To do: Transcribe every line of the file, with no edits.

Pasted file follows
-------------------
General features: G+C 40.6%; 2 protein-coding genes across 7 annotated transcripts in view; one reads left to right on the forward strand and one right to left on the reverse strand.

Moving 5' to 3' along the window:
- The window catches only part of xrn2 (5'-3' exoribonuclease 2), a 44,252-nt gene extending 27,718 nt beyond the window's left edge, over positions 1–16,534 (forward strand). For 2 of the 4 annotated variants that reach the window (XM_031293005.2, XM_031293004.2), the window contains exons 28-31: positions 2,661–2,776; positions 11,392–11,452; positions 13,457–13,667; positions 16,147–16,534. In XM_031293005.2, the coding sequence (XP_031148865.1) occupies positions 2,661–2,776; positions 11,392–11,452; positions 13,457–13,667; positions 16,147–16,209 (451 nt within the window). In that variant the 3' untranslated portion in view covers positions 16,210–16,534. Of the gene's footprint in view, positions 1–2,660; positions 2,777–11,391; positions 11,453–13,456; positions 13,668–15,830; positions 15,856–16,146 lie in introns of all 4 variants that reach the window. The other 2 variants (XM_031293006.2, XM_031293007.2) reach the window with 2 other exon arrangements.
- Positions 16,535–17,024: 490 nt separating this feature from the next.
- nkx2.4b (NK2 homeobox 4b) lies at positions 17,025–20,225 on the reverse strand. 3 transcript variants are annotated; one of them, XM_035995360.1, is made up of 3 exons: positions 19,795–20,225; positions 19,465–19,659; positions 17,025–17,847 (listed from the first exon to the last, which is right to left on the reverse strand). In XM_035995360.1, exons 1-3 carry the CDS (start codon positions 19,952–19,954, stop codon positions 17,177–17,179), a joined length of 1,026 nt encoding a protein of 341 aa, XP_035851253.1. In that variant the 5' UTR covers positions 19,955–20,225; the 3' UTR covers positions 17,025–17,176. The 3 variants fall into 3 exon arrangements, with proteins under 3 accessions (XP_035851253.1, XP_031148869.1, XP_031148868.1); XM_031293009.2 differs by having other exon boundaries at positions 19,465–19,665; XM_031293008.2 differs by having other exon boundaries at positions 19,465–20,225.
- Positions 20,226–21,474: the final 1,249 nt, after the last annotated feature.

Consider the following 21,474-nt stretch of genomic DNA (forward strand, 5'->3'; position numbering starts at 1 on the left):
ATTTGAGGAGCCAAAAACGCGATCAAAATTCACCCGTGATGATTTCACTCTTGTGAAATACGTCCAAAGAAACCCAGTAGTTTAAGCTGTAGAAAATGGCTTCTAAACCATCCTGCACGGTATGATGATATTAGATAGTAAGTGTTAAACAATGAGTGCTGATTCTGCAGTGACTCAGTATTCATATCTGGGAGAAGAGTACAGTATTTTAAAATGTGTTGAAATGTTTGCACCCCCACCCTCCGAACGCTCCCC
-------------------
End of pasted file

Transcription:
General features: G+C 40.6%; 2 protein-coding genes across 7 annotated transcripts in view; one reads left to right on the forward strand and one right to left on the reverse strand.

Moving 5' to 3' along the window:
- The window catches only part of xrn2 (5'-3' exoribonuclease 2), a 44,252-nt gene extending 27,718 nt beyond the window's left edge, over positions 1–16,534 (forward strand). For 2 of the 4 annotated variants that reach the window (XM_031293005.2, XM_031293004.2), the window contains exons 28-31: positions 2,661–2,776; positions 11,392–11,452; positions 13,457–13,667; positions 16,147–16,534. In XM_031293005.2, the coding sequence (XP_031148865.1) occupies positions 2,661–2,776; positions 11,392–11,452; positions 13,457–13,667; positions 16,147–16,209 (451 nt within the window). In that variant the 3' untranslated portion in view covers positions 16,210–16,534. Of the gene's footprint in view, positions 1–2,660; positions 2,777–11,391; positions 11,453–13,456; positions 13,668–15,830; positions 15,856–16,146 lie in introns of all 4 variants that reach the window. The other 2 variants (XM_031293006.2, XM_031293007.2) reach the window with 2 other exon arrangements.
- Positions 16,535–17,024: 490 nt separating this feature from the next.
- nkx2.4b (NK2 homeobox 4b) lies at positions 17,025–20,225 on the reverse strand. 3 transcript variants are annotated; one of them, XM_035995360.1, is made up of 3 exons: positions 19,795–20,225; positions 19,465–19,659; positions 17,025–17,847 (listed from the first exon to the last, which is right to left on the reverse strand). In XM_035995360.1, exons 1-3 carry the CDS (start codon positions 19,952–19,954, stop codon positions 17,177–17,179), a joined length of 1,026 nt encoding a protein of 341 aa, XP_035851253.1. In that variant the 5' UTR covers positions 19,955–20,225; the 3' UTR covers positions 17,025–17,176. The 3 variants fall into 3 exon arrangements, with proteins under 3 accessions (XP_035851253.1, XP_031148869.1, XP_031148868.1); XM_031293009.2 differs by having other exon boundaries at positions 19,465–19,665; XM_031293008.2 differs by having other exon boundaries at positions 19,465–20,225.
- Positions 20,226–21,474: the final 1,249 nt, after the last annotated feature.

Consider the following 21,474-nt stretch of genomic DNA (forward strand, 5'->3'; position numbering starts at 1 on the left):
ATTTGAGGAGCCAAAAACGCGATCAAAATTCACCCGTGATGATTTCACTCTTGTGAAATACGTCCAAAGAAACCCAGTAGTTTAAGCTGTAGAAAATGGCTTCTAAACCATCCTGCACGGTATGATGATATTAGATAGTAAGTGTTAAACAATGAGTGCTGATTCTGCAGTGACTCAGTATTCATATCTGGGAGAAGAGTACAGTATTTTAAAATGTGTTGAAATGTTTGCACCCCCACCCTCCGAACGCTCCCC